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Fortunate fans will get shot at $1-M payday

A former world champion needed a few throws just to get a piece of the button and a young hotshot could barely draw into the rings after three or four attempts, left to his own devices.

So what are the odds of Joe Curling Fan -- without the benefit of a practice shot or sweepers -- drawing the jackpot for $1 million in the Capital One Million Dollar Button contest during Sunday's final of the 2009 BDO Classic Canadian Open?

Winnipeg curling icon Kerry Burtnyk and Manitoba Curling Tour champion Mike McEwen couldn't exactly say Wednesday, but McEwen was skeptical that he could draw the button even once in 50 attempts.

"The odds of doing it aren't that good," said Burtnyk, who helped coach some media hacks in a simulation of the event. "It's a hard enough shot to do when you have sweepers and you let the sweepers get it there for you.

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Hey there, time traveller!
This article was published 20/1/2009 (3168 days ago), so information in it may no longer be current.

A former world champion needed a few throws just to get a piece of the button and a young hotshot could barely draw into the rings after three or four attempts, left to his own devices.

So what are the odds of Joe Curling Fan — without the benefit of a practice shot or sweepers — drawing the jackpot for $1 million in the Capital One Million Dollar Button contest during Sunday's final of the 2009 BDO Classic Canadian Open?

Winnipeg curling icon Kerry Burtnyk and Manitoba Curling Tour champion Mike McEwen couldn't exactly say Wednesday, but McEwen was skeptical that he could draw the button even once in 50 attempts.

"The odds of doing it aren't that good," said Burtnyk, who helped coach some media hacks in a simulation of the event. "It's a hard enough shot to do when you have sweepers and you let the sweepers get it there for you.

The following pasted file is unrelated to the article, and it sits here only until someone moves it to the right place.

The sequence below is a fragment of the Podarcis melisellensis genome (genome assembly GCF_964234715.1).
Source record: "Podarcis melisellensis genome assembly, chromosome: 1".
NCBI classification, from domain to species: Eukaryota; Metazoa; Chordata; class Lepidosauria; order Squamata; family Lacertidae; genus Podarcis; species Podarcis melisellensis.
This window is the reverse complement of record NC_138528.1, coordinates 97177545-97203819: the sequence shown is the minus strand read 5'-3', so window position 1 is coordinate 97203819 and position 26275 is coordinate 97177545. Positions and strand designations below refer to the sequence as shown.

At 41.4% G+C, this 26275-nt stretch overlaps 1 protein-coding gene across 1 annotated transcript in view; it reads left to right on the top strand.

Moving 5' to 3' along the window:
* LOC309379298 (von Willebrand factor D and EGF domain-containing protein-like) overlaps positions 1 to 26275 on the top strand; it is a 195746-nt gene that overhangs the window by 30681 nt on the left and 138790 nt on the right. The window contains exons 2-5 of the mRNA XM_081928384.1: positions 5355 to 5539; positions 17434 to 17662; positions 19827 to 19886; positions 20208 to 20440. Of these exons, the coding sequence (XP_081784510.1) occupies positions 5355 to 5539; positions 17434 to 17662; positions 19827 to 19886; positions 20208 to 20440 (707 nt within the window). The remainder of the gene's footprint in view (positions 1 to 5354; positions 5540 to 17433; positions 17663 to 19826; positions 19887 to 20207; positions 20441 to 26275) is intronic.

'Hit the button'

"So for someone to step out there and try and hit the button — I'm not sure if they get a practise rock or not, I don't think they do (the finalist doesn't) — to try to cover the button and be perfect is a real tall order.

"But the prize is well worth it. So it will be really exciting if they can come close."

Four semifinalists have already been selected from previous Grand Slam events and from an online entry process — from Fergus, Ont., Cap-Rouge, Que., St. John's, N.L., and Osoyoos, B.C.

The fifth and final semifinalist will be selected from ballots filled out by fans attending the Classic at MTS Centre this week. There will be a series of playoffs to determine Sunday's finalist.

If the finalist doesn't win the $1 million, they could win $100,000 if the rock bites the button, $25,000 if their rock touches the four-foot circle, $10,000 for hitting the eight-foot, $5,000 for making the 12-foot and $1,000 for any getting past the hog line.

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